WOULD YOUR EMPLOYER SURVIVE A BIG INTERRUPTION?
According to Forbes' America's Fasting-Growing Cities in 2018, the Pacific Northwest has the top two! Boise is #1 and the Seattle Metropolitan area is ranked in the #2 slot. Living in the Seattle area, I can see and feel the impact to our housing market, freeways, job market and earthquake resiliency.
As this "BOOM" in our local economy grows, so do the numbers of people that have moved to our region. With this growth of numbers we also have a new population of folks that need to be educated on our region's inherent risks followed by what to do beforehand, during and after we have an interruption.
This responsibility will largely fall on our business owners and employers to educate and protect these newcomers and those of us who have been here for some time. All organizations should be aiming to build an earthquake resilient business. Many businesses will develop very in depth plans for response and recovery, whereas many others will elect to "do-nothing" and hope for the best. If your organization falls into the latter category, the likelihood is that the failure to plan beforehand will result in a failure of the business after the event.
To avoid falling into the second group, we recommend doing something today. Talk to leadership about the importance of having a plan in place, training on that plan and testing it regularly. What should be in that plan should be specific to your business and thus will differ from organization to organization. The process enlisted to build a plan may vary as well, however all plans should universally plan for LIFE SAFETY as the #1 priority.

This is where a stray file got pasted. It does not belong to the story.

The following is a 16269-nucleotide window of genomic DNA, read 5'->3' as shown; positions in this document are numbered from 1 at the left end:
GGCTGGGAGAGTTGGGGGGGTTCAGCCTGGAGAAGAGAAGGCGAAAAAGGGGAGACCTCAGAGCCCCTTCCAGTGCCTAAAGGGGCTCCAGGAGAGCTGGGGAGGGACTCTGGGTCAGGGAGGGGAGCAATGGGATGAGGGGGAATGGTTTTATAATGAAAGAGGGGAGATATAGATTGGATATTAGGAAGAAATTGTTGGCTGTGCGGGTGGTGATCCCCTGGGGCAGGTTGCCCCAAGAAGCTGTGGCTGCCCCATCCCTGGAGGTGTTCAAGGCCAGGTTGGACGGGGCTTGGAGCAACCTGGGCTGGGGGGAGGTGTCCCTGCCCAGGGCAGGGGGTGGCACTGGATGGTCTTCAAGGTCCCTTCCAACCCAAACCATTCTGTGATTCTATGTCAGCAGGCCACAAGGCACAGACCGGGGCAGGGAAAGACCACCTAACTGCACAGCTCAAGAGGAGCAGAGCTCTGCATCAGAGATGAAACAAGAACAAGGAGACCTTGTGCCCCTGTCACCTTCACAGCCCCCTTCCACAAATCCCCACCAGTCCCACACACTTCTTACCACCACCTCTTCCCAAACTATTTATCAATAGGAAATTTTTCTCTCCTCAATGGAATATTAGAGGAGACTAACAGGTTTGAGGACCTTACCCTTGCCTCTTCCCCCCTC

Regardless of what plans you have in place, the people, rather than the 3-ring binder housing the plan(s), are and will be your greatest asset after an interruption. Thus, it makes sense to invest and train them to a level in which they know what to do with little or no thought. Reaction is best if it becomes learned and thus automatic.
At a minimum, educate your staff and/or colleagues on the following:
1. What are the risks (natural, biological and man-made) inherent to your organization?
2. What can you do before to prepare? (make plans, stock supplies, get trained, etc.)
3. Where should you prepare? (work, home, school, etc.)
4. What should you do if you encounter an event? (recommended response)
5. What are the expectations of the organization? What type of support can the organization provide post incident? (Recovery strategies)
We suggest adapting a robust life safety training program for all of your colleagues. Make sure to include life safety training into your on-boarding process and regularly provide refreshers to staff on all of your emergency response procedures.
Keeping our business doors open after a regional interruption is critical to our communities resilience. These small steps can lead to the creation of a more resilient organization and in tandem community. If your organization is in need of assistance in planning, training or testing, please contact HT2 today.
Contact HT2 to learn more about preparedness measures or to schedule a staff presentation, safety walk, tabletop exercise, drill or general consultation with HT2, please Click Here!